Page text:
Observation: Summit

Location: Manitoba Mountain (60.68300, -149.44652)

Route & General Observations

A somewhat harrowing drive in the rain and slush, but it was snowing at the base of Manitoba. We took our time skinning up the Manitoba Mountain trail to 2200 ft elevation (open slopes, but shy of treeline). We saw another group of 5-6 people on the slope with two dogs. The snow was very wet, dense, and sticky, and snow pillows on the huts had noticeably deflated from the start to the finish of our trip.

Contact, Location & General Observations
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Forecaster Comments

Pit was at 2200'

*If digging a pit in the Summit Lake region we recommend digging a minimum of a 100cm or deeper. There are two layers of buried surface hoar that have well over 50cm snow covering them and one of these layer is verging on deep slab depths of close to 1 Meter.

Red Flags
Red flags are simple visual clues that are a sign of potential avalanche danger. Please record any sign of red flags below.
Obvious signs of instability
Recent Avalanches?Yes
Collapsing (Whumphing)?No
Cracking (Shooting cracks)?No
Observer Comments

We saw many previous avalanche debris piles on the drive out and on adjacent montains, but none on Manitoba up to this elevation. We stopped short of tree line and visibility was poor looking uphill, so not really sure about the upper elevations.

Weather & Snow Characteristics
Please provide details to help us determine the weather and snowpack during the time this observation took place.

When we started, the bottom was getting big, heavy flakes of snow that were melting instantly on contact. At 2200ft, in the open slopes we had variable wind (5-25 mph) and snow (light to heavy and coming down pretty hard), and we nearly saw the sun come out once, other times visibility was poor). Where we stopped it was just below freezing, about 30 F. At the bottom at 4:30pm it was close to 40 F and raining, the snow was deflated, and the stream was strikingly more open than at the start of our day.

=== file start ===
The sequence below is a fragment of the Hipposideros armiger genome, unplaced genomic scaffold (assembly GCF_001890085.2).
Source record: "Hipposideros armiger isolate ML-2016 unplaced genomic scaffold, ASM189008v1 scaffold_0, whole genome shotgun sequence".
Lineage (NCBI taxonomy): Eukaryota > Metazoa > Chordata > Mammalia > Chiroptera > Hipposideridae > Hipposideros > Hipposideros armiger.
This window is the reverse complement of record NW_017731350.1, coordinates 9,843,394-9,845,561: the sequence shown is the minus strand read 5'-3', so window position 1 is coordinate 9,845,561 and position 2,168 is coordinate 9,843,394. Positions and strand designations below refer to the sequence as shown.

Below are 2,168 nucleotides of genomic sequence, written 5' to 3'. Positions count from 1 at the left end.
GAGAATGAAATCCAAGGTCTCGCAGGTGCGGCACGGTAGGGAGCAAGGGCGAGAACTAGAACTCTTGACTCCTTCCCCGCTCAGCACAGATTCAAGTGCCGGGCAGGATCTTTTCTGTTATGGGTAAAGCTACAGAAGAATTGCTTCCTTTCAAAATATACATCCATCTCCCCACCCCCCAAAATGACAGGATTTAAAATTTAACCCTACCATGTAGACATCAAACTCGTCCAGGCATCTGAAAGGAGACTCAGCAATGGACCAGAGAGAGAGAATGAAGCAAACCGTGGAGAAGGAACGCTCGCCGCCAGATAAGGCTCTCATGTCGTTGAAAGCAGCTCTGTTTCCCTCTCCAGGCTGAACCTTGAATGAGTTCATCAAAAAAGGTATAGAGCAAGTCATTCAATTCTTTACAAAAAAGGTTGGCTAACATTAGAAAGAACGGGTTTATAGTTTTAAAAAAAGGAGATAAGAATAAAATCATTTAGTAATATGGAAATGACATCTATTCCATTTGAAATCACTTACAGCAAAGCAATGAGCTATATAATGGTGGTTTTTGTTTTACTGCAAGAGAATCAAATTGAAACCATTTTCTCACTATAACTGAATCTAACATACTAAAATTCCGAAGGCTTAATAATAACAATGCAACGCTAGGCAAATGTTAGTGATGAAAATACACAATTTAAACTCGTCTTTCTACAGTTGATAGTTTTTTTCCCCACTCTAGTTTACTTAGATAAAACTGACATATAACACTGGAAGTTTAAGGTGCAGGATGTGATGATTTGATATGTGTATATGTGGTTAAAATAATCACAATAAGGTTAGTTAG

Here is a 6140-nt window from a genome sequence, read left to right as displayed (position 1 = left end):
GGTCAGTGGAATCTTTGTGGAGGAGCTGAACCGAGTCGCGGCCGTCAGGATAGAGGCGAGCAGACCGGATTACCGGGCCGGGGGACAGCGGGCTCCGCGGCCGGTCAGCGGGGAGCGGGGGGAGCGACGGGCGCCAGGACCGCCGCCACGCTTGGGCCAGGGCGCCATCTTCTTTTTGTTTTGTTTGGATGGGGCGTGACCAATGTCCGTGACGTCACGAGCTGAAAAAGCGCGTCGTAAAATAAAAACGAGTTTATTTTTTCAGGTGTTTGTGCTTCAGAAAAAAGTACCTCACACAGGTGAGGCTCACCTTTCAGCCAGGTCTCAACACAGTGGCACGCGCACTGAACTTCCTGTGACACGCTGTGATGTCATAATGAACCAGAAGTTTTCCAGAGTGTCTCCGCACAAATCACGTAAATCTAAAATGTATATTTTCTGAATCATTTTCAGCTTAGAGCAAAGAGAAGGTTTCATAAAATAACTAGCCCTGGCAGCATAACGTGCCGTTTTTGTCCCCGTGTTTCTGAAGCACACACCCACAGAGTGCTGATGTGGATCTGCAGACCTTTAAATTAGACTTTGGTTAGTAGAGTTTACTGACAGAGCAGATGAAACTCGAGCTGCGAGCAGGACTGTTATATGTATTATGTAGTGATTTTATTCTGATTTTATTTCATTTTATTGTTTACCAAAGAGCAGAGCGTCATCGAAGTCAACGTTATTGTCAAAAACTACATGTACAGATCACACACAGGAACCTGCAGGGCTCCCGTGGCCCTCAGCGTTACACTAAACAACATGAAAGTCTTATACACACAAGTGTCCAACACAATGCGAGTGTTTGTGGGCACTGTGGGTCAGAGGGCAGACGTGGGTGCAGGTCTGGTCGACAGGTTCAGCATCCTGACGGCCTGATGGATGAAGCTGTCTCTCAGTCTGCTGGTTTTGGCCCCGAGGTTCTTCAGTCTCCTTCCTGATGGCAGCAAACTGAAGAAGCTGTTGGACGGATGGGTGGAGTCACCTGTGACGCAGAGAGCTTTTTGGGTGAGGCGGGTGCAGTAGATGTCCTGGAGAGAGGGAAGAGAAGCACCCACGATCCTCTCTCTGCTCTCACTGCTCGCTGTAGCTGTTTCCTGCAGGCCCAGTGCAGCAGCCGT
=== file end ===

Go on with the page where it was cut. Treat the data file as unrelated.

Snow surface

Ski penetration was ~20 cm. Boot penetration was full-leg length. Pole tests all the way up to ~1800 ft were very consistent with ~30 cm of heavy new snow on a thin melt-freeze crust. Above ~1800ft the crust disappeared and it felt very homogenous. Skiing conditions were sinky, sticky, and on turns the snow would compact into tiny stair steps. It felt like skiing a washboard.


Total depth of the snowpack was well beyond the 240 cm probe. We dug a pit to 120 cm. At this location and depth, we didn't find the buried surface hoar noted in previous observations, but we probably should have dug down another foot or so to find it. From the top down, we had 25 cm F, 35 cm 4F, and 55 cm 1F. No ice layers or crusts at this particular spot, it was boringly homogenous.

Extended column test showed surface snow failure at ECTN2 at the new snow transition about 20 cm down with no propagation. We got propagation of a surface bulge at ECTP23, at a depth of 45 cm on a density change, but the block didn't actually fail and slide off. Seven more shoulder hits didn't budge it either. It was sticky!

Photos & Video
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